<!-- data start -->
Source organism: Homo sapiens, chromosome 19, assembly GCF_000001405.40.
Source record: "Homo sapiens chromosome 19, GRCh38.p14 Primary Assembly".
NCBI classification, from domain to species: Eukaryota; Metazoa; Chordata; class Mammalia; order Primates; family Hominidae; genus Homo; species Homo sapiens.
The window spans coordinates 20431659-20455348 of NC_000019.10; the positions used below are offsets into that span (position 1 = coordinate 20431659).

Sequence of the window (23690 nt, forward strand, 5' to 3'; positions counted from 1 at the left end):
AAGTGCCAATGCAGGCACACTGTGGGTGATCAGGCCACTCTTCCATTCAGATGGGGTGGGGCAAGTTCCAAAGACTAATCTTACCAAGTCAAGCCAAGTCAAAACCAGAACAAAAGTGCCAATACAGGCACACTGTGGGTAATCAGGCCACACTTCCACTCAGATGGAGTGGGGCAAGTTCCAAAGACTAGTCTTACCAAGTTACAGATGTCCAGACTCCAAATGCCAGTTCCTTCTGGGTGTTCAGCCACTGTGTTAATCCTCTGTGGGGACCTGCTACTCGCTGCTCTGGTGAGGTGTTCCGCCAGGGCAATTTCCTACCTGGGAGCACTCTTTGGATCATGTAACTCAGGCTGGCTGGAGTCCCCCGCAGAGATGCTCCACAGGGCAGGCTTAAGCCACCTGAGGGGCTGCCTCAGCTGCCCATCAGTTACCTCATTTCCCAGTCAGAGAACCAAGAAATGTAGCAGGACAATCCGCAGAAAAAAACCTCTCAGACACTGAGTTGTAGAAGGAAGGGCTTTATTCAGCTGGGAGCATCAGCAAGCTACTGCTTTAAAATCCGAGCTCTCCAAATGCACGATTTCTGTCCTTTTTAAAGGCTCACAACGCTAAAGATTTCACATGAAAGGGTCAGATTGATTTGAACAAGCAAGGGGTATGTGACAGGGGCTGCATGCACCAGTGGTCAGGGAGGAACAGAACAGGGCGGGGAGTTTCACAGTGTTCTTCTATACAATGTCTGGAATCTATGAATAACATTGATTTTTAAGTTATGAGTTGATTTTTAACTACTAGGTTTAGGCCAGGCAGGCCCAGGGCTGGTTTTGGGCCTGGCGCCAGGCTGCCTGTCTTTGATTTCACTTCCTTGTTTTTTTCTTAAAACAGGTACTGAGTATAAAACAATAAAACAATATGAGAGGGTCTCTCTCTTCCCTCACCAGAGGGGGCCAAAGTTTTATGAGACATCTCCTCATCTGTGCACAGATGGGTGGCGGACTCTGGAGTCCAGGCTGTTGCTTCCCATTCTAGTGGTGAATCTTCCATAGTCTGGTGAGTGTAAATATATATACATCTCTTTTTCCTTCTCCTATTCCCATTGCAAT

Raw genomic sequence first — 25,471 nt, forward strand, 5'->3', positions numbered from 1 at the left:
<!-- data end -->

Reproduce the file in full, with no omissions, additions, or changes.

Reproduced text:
Source organism: Homo sapiens, chromosome 19, assembly GCF_000001405.40.
Source record: "Homo sapiens chromosome 19, GRCh38.p14 Primary Assembly".
NCBI classification, from domain to species: Eukaryota; Metazoa; Chordata; class Mammalia; order Primates; family Hominidae; genus Homo; species Homo sapiens.
The window spans coordinates 20431659-20455348 of NC_000019.10; the positions used below are offsets into that span (position 1 = coordinate 20431659).

Sequence of the window (23690 nt, forward strand, 5' to 3'; positions counted from 1 at the left end):
AAGTGCCAATGCAGGCACACTGTGGGTGATCAGGCCACTCTTCCATTCAGATGGGGTGGGGCAAGTTCCAAAGACTAATCTTACCAAGTCAAGCCAAGTCAAAACCAGAACAAAAGTGCCAATACAGGCACACTGTGGGTAATCAGGCCACACTTCCACTCAGATGGAGTGGGGCAAGTTCCAAAGACTAGTCTTACCAAGTTACAGATGTCCAGACTCCAAATGCCAGTTCCTTCTGGGTGTTCAGCCACTGTGTTAATCCTCTGTGGGGACCTGCTACTCGCTGCTCTGGTGAGGTGTTCCGCCAGGGCAATTTCCTACCTGGGAGCACTCTTTGGATCATGTAACTCAGGCTGGCTGGAGTCCCCCGCAGAGATGCTCCACAGGGCAGGCTTAAGCCACCTGAGGGGCTGCCTCAGCTGCCCATCAGTTACCTCATTTCCCAGTCAGAGAACCAAGAAATGTAGCAGGACAATCCGCAGAAAAAAACCTCTCAGACACTGAGTTGTAGAAGGAAGGGCTTTATTCAGCTGGGAGCATCAGCAAGCTACTGCTTTAAAATCCGAGCTCTCCAAATGCACGATTTCTGTCCTTTTTAAAGGCTCACAACGCTAAAGATTTCACATGAAAGGGTCAGATTGATTTGAACAAGCAAGGGGTATGTGACAGGGGCTGCATGCACCAGTGGTCAGGGAGGAACAGAACAGGGCGGGGAGTTTCACAGTGTTCTTCTATACAATGTCTGGAATCTATGAATAACATTGATTTTTAAGTTATGAGTTGATTTTTAACTACTAGGTTTAGGCCAGGCAGGCCCAGGGCTGGTTTTGGGCCTGGCGCCAGGCTGCCTGTCTTTGATTTCACTTCCTTGTTTTTTTCTTAAAACAGGTACTGAGTATAAAACAATAAAACAATATGAGAGGGTCTCTCTCTTCCCTCACCAGAGGGGGCCAAAGTTTTATGAGACATCTCCTCATCTGTGCACAGATGGGTGGCGGACTCTGGAGTCCAGGCTGTTGCTTCCCATTCTAGTGGTGAATCTTCCATAGTCTGGTGAGTGTAAATATATATACATCTCTTTTTCCTTCTCCTATTCCCATTGCAAT

Raw genomic sequence first — 25,471 nt, forward strand, 5'->3', positions numbered from 1 at the left: